Phil Romano divides his life into three phases.
First, he wanted to make money. Then he wanted to make a name for himself. But now, he wants to make a difference.
That last motive became part of the name of Romano's new book, "The MAD Entrepreneur: Making a Difference in the World, in Business and in Life."
The Auburn native and founder of restaurant chains Fuddruckers, Romano's Macaroni Grill and EatZi's wrote the book, his second, to inspire young entrepreneurs, he said over the phone Friday.
Romano, 79, attributes his own success as an entrepreneur to knowing his strengths — and knowing how to use them to give customers something they want.
"Being an entrepreneur, to me, is being an opportunist. I don't think about profit, I think about satisfying needs," he said. "The only way to create sales is to create something people want and need."
Though he's best known for the national chains he created, Romano has more than 20 other restaurant concepts to his name. They include Rosalie's Cucina and Johnny Angel's in Skaneateles, where Romano maintains a home. He lives in Dallas, where he paints in his free time and operates a restaurant incubator, Trinity Groves, as well as one of his more novel concepts, the Network Bar.
Part restaurant and part country club, the Network Bar welcomes business professionals into an upscale setting where they can connect. However, one must be recommended by a current member to become one, and pay an annual fee to remain one. Entry also requires accessing an app where users can browse the resumes of other members.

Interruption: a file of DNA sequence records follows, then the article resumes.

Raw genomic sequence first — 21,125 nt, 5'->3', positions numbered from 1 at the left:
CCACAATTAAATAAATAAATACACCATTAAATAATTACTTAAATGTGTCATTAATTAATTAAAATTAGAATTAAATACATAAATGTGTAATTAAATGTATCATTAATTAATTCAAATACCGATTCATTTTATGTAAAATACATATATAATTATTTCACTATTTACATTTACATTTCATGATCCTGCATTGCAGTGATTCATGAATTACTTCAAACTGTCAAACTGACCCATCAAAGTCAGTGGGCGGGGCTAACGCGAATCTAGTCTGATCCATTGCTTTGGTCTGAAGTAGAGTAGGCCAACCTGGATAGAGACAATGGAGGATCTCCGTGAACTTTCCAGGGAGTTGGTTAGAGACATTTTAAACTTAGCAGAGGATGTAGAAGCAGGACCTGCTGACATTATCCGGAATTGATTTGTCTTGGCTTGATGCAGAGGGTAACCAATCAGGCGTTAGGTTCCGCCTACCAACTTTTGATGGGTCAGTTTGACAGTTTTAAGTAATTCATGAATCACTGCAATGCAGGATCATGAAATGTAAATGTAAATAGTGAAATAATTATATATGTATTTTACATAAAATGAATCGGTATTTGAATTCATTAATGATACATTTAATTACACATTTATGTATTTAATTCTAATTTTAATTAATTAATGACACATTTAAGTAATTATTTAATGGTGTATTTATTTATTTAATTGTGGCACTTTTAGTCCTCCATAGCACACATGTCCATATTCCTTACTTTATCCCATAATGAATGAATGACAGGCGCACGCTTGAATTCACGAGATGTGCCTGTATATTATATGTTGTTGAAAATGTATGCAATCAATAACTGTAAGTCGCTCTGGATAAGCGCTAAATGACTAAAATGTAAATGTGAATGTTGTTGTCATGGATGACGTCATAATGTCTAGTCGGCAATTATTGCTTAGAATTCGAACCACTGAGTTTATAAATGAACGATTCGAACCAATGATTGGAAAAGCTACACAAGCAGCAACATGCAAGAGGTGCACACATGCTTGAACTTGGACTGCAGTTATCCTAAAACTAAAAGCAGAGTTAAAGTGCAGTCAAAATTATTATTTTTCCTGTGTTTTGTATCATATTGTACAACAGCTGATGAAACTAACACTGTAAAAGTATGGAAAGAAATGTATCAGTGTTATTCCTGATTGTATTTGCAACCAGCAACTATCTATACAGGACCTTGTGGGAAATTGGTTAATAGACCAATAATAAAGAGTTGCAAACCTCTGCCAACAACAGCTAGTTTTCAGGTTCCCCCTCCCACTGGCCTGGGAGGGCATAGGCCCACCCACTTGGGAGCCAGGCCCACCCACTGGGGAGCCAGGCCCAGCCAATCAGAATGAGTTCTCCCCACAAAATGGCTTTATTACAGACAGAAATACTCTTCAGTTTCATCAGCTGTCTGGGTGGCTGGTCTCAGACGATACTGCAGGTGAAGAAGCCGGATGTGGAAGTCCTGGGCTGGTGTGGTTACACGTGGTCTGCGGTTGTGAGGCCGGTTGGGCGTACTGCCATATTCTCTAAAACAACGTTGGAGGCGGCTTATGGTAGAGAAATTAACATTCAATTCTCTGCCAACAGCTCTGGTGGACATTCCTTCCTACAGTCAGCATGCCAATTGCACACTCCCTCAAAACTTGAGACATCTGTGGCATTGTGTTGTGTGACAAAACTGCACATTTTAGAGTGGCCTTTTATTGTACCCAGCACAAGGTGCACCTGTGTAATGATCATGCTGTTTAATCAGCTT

Romano said he created the Network Bar to help young entrepreneurs learn to communicate the old-fashioned way.
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"(Technology) takes out the personal effect," he said. "I want to talk to someone, feel someone's emotions, understand what they're trying to do or say."
With the #MeToo movement, young entrepreneurs also face different expectations concerning workplace behavior than Romano did, he said. The restaurateur was sued for $1 million by an EatZi's waitress in 2016 after allegedly grabbing her buttocks, and settled the suit with her two years later for terms that were not disclosed.
Though Romano believes women are right to want workplace equality, he questioned whether the #MeToo movement has undermined that goal.
"Men aren't going to want to have women on their team because of the liability of women causing a problem. When you're in a group of men, men act like men," he said. "So why take that chance?"
One young entrepreneur Romano has taught has been his son, Sam, who went to work for his father after graduating from Syracuse University and playing lacrosse there. Romano also comes back to the area to see friends, he said. He moved away with his family when he was 15, his entrepreneurial spirit already stoked by delivering papers for The Citizen and setting pins in a local bowling alley.
It was in Skaneateles, too, that Romano experienced firsthand the difference he has made in his life. About 10 years ago, he was jogging up a hill when he started having trouble breathing.
By 1 p.m. the next day, Romano had two stents in his heart. They saved his life, he said. And they wouldn't have if, 26 years prior, he hadn't invested $250,000 into bringing the Palmaz-Schatz coronary stent to the market. The investment would make Romano and the two doctors who invented the device $600 million, he wrote in Forbes in 2015.
But that day in Skaneateles, Romano's work became worth even more to him.
"It makes me feel good because I'm doing good things," he said. "I want to make sure the world's a better place because I was here."